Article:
An AFSCME poll released on Monday finds incumbent senator Mark Pryor (D-AR) holding an early lead over his likely Republican opponent, Representative Tom Cotton.
When voters were asked who they would vote for if the election were held today, Pryor held an 8 point lead — 43 to 35 percent — over Cotton, who is expected to formally announce his candidacy on Tuesday.
The Democratic Party of Arkansas wasted no time targeting the freshman representative, launching a website that describes Cotton as “Too Reckless For Arkansas.”
“After just seven months on the job, Tom Cotton is quitting on his constituents to pursue his blind ambition for higher office. He leaves behind a record that can only be described as reckless and irresponsible,” the website states. “Tom Cotton has a reckless disregard for the challenges facing Arkansas families. His willingness to threaten the economic security and well-being of Arkansans in pursuit of his political career is not the Arkansas way.”
Only 12 percent of voters have very favorable opinions of both Pryor and Cotton, but Pryor’s 35 percent favorability rating tops Cotton’s 16 percent — 50 percent of Arkansans are unsure of their opinion of Cotton.
To regain a Senate majority, Republicans would need to gain a net six seats nationally. Of the 35 Senate seats going up for election, 21 are held by Democrats — and seven of those seats held by a Democrat are in conservative states that President Obama lost in 2012. Given Arkansas’ rightward lean, it is one of the Republican Party’s top targets.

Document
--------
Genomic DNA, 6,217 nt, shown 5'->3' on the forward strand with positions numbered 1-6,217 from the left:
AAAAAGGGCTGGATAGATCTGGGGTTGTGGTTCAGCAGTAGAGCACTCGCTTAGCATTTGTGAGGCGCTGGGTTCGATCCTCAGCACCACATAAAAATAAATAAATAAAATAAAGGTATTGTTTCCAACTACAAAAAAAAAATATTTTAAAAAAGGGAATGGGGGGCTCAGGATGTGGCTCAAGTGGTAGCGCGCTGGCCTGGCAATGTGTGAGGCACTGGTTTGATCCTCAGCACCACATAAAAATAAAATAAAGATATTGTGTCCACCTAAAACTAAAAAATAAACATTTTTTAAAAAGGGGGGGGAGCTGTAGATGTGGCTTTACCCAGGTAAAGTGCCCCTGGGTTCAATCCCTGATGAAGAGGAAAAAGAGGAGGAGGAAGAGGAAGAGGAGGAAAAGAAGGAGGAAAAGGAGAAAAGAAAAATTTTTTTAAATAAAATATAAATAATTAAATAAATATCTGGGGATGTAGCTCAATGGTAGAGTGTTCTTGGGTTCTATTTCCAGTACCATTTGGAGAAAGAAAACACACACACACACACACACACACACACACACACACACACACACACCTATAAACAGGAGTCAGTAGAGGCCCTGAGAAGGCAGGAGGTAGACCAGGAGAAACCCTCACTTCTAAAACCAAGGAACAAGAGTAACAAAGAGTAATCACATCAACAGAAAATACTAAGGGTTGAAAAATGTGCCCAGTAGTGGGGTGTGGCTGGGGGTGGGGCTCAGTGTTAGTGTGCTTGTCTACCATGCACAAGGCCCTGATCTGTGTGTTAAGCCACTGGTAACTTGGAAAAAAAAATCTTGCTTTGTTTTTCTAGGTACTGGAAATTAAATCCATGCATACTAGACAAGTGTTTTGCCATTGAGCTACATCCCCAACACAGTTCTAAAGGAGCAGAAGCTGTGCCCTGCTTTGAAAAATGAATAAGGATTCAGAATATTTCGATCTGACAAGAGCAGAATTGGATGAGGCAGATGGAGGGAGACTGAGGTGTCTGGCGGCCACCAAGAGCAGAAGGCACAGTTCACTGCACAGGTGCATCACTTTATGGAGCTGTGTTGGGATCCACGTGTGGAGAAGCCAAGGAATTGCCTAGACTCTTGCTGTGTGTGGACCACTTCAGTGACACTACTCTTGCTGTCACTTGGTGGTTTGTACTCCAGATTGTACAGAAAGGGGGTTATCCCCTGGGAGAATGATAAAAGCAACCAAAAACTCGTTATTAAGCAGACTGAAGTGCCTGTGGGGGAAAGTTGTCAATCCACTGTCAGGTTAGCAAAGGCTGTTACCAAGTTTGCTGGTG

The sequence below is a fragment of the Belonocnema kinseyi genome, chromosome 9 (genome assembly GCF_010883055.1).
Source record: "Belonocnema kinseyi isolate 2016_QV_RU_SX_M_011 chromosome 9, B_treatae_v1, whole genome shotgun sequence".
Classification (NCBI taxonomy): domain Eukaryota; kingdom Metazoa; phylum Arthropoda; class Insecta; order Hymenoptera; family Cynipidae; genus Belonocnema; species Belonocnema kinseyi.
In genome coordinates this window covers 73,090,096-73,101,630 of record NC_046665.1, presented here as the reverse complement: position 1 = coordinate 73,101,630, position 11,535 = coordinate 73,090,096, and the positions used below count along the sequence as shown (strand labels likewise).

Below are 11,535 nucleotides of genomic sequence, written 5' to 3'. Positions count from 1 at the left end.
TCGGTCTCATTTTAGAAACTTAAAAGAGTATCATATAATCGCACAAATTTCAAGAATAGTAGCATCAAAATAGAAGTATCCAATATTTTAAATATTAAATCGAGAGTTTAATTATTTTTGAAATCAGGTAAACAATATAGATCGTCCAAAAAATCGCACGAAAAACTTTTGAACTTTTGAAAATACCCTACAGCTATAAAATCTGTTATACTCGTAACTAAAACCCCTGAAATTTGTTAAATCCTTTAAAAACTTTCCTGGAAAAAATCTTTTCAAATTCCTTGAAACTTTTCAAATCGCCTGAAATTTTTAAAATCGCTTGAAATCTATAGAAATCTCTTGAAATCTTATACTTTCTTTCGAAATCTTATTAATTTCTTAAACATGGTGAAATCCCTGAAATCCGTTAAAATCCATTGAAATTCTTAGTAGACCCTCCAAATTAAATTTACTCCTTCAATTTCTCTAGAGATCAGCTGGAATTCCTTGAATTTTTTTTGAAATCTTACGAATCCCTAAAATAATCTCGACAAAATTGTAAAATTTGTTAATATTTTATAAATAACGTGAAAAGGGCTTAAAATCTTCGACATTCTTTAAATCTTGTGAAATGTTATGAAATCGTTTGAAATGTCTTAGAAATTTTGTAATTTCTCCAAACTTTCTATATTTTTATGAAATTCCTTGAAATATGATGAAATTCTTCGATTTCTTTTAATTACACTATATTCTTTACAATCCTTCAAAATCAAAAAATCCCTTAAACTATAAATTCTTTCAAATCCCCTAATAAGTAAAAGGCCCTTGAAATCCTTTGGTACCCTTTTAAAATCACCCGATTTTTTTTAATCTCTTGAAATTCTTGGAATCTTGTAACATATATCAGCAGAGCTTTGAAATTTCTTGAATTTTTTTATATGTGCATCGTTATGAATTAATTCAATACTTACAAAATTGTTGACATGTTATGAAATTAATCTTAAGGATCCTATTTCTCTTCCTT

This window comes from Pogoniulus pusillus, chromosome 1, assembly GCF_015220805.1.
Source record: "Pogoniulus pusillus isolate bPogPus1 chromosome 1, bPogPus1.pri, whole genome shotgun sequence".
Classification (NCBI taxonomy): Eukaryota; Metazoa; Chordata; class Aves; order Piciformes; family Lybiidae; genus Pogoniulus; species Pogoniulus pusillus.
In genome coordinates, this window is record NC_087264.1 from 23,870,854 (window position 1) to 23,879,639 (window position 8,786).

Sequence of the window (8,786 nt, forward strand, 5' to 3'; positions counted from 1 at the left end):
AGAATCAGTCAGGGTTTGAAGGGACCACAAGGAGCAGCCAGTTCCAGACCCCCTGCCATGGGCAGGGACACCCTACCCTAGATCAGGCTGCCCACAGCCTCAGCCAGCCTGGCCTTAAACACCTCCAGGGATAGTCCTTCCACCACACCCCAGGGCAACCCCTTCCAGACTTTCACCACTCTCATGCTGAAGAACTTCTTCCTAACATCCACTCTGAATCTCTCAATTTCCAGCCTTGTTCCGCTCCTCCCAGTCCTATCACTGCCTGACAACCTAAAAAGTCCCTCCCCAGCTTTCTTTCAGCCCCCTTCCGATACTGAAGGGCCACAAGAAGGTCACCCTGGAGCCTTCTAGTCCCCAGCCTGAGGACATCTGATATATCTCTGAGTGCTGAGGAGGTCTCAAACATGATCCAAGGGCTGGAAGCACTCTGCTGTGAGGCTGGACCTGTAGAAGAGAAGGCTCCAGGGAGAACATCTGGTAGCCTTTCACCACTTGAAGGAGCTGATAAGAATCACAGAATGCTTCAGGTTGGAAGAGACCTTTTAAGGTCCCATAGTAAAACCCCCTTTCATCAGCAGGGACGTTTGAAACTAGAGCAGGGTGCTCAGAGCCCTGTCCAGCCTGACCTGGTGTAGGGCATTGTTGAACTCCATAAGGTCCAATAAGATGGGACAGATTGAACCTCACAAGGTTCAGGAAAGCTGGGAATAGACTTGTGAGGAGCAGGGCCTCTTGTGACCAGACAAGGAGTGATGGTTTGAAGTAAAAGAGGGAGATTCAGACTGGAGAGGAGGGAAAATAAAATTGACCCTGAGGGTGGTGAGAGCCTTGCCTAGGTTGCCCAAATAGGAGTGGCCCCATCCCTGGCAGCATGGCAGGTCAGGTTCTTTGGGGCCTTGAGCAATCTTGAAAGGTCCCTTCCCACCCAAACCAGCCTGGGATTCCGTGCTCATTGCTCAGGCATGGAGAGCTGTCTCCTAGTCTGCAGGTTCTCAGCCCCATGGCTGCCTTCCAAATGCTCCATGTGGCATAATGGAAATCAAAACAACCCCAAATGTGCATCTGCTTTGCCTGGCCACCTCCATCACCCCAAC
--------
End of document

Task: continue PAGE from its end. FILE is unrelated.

Senator Pryor still won’t face an easy election like he did in 2008, when he won just under 80 percent of votes and his only challenger was a Green Party candidate. In order to secure a win, Pryor will likely have to distance himself from national Democrats and especially President Obama, who lost Arkansas by 20 points in 2008 and 23 points in 2012.
Conservative groups are already labeling the incumbent senator as Obama’s “best ally in Arkansas,” despite the fact that Pryor proudly voted against one of the president’s top legislative priorities: a responsible gun reform bill. In May, Pryor released his first election ad of the season, in which he rebuked Independent New York City mayor Michael Bloomberg and President Obama. “No one from New York or Washington tells me what to do,” Pryor said in the ad. “I listen to Arkansas.”
With an early edge over Cotton, Pryor seems to be in decent standing for now, but with the election over a year away, Republicans surely won’t let this vulnerable state go blue without a fight.
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